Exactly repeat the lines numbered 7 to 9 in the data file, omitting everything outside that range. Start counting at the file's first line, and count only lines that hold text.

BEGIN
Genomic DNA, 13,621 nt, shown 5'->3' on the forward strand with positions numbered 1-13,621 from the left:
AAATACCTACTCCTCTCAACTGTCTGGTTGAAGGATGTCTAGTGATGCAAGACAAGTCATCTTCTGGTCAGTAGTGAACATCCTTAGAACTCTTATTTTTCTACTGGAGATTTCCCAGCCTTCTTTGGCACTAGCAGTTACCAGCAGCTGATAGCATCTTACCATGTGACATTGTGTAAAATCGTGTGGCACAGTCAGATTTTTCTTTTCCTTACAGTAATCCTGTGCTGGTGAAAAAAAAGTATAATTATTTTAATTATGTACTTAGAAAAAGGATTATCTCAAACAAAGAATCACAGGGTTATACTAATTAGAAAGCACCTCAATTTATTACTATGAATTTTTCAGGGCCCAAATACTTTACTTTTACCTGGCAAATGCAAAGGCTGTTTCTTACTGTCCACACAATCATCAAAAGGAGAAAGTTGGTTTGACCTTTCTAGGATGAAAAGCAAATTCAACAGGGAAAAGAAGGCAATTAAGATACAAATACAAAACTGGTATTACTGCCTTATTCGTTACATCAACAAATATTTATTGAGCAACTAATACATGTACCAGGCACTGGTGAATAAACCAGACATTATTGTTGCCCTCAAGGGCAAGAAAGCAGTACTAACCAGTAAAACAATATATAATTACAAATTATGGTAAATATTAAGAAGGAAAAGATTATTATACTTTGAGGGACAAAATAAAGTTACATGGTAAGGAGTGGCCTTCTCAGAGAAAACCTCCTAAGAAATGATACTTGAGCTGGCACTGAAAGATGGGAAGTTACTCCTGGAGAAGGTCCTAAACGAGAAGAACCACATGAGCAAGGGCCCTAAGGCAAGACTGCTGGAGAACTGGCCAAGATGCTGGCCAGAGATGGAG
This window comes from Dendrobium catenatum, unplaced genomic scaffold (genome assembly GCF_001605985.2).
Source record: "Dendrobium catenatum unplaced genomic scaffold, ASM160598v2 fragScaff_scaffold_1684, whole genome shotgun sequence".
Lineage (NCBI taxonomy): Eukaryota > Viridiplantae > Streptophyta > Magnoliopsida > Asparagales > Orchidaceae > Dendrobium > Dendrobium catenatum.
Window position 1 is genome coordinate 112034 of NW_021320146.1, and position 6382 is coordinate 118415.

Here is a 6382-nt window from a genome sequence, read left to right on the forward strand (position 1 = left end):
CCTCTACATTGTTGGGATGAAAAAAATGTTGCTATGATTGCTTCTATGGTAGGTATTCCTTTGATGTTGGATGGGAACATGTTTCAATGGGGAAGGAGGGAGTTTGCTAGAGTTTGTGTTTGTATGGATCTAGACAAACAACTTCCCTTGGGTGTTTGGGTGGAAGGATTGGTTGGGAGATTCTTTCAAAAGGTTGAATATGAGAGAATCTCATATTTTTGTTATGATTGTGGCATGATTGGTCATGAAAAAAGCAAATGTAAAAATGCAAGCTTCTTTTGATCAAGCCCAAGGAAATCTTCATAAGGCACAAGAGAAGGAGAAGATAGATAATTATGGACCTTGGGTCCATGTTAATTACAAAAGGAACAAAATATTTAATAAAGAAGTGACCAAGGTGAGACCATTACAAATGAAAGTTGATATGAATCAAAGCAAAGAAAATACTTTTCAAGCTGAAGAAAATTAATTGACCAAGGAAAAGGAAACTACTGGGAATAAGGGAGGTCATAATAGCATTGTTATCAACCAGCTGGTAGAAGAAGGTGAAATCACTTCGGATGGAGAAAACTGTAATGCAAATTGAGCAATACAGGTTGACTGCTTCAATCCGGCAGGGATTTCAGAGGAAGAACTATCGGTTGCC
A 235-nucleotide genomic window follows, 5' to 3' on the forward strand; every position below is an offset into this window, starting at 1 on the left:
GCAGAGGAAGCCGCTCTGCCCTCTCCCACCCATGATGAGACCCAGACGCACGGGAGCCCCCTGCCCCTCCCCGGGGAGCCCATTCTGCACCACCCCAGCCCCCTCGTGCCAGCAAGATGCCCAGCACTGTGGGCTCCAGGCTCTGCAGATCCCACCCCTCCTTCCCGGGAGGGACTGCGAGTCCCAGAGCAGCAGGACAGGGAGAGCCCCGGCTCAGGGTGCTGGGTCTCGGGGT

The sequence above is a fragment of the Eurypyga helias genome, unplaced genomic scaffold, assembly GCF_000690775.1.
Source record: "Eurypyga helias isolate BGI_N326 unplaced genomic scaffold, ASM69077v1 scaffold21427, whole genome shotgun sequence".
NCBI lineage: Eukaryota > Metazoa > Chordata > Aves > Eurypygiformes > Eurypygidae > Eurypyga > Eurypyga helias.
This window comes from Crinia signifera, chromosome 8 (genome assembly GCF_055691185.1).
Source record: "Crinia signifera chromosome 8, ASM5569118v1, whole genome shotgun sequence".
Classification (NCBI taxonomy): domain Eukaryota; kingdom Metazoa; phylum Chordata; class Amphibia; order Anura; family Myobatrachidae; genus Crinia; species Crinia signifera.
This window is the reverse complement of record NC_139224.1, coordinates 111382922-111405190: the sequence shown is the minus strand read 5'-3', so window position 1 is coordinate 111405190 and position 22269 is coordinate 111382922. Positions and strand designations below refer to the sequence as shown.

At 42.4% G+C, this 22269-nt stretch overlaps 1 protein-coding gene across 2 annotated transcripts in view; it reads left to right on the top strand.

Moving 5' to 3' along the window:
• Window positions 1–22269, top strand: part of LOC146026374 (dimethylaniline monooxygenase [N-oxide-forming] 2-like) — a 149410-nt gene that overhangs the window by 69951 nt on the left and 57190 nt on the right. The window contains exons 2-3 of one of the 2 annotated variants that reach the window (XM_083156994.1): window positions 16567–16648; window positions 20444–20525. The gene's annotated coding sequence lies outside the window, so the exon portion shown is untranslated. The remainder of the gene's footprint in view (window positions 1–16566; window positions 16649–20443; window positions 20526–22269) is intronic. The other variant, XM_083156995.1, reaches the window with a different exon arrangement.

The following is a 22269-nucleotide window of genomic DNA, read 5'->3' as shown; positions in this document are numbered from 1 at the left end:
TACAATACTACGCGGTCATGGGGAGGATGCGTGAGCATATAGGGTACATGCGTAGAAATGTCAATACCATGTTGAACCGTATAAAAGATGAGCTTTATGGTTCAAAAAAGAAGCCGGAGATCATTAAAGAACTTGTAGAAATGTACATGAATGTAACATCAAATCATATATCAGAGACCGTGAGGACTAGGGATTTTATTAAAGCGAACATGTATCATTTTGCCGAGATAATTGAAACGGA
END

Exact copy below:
Here is a 6382-nt window from a genome sequence, read left to right on the forward strand (position 1 = left end):
CCTCTACATTGTTGGGATGAAAAAAATGTTGCTATGATTGCTTCTATGGTAGGTATTCCTTTGATGTTGGATGGGAACATGTTTCAATGGGGAAGGAGGGAGTTTGCTAGAGTTTGTGTTTGTATGGATCTAGACAAACAACTTCCCTTGGGTGTTTGGGTGGAAGGATTGGTTGGGAGATTCTTTCAAAAGGTTGAATATGAGAGAATCTCATATTTTTGTTATGATTGTGGCATGATTGGTCATGAAAAAAGCAAATGTAAAAATGCAAGCTTCTTTTGATCAAGCCCAAGGAAATCTTCATAAGGCACAAGAGAAGGAGAAGATAGATAATTATGGACCTTGGGTCCATGTTAATTACAAAAGGAACAAAATATTTAATAAAGAAGTGACCAAGGTGAGACCATTACAAATGAAAGTTGATATGAATCAAAGCAAAGAAAATACTTTTCAAGCTGAAGAAAATTAATTGACCAAGGAAAAGGAAACTACTGGGAATAAGGGAGGTCATAATAGCATTGTTATCAACCAGCTGGTAGAAGAAGGTGAAATCACTTCGGATGGAGAAAACTGTAATGCAAATTGAGCAATACAGGTTGACTGCTTCAATCCGGCAGGGATTTCAGAGGAAGAACTATCGGTTGCC
A 235-nucleotide genomic window follows, 5' to 3' on the forward strand; every position below is an offset into this window, starting at 1 on the left: